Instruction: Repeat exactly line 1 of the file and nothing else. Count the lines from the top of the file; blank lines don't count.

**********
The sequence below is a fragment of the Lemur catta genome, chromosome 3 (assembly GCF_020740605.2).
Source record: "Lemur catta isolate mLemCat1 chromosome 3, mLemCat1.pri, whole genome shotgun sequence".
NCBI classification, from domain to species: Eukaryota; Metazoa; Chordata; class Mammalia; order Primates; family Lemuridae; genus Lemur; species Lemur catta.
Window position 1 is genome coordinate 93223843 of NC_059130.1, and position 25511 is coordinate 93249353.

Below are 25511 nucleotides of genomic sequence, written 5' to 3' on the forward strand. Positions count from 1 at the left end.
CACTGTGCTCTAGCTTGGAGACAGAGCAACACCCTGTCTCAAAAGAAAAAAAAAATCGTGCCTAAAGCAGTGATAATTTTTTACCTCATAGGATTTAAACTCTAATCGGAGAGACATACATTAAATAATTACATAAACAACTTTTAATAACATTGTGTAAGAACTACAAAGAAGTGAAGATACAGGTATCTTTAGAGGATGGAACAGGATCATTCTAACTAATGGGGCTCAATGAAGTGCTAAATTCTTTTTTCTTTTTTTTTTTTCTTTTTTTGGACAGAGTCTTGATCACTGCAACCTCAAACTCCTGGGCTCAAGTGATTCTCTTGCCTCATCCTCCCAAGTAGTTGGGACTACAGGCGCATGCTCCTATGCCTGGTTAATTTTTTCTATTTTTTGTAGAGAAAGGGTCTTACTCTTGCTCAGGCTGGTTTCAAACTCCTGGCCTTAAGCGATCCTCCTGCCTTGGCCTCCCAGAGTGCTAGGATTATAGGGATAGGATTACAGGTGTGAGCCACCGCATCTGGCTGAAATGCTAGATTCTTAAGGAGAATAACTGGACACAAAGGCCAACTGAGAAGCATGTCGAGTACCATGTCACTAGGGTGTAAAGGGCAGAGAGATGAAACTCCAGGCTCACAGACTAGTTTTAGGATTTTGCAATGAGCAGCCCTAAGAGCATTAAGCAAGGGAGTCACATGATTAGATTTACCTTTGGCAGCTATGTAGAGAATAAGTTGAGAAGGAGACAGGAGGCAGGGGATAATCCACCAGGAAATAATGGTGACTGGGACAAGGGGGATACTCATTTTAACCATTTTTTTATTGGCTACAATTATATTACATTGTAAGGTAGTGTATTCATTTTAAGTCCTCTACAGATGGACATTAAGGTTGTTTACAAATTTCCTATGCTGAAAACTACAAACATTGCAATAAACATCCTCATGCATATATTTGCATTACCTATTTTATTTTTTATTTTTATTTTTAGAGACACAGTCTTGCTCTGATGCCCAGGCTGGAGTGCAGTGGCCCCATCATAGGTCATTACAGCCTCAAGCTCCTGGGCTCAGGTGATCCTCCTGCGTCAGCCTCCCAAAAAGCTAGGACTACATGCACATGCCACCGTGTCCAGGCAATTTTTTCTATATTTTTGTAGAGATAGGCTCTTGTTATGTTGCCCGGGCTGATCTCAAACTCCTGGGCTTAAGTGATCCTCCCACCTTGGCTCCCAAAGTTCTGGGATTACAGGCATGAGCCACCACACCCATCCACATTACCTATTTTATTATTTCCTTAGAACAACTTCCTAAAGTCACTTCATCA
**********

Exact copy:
The sequence below is a fragment of the Lemur catta genome, chromosome 3 (assembly GCF_020740605.2).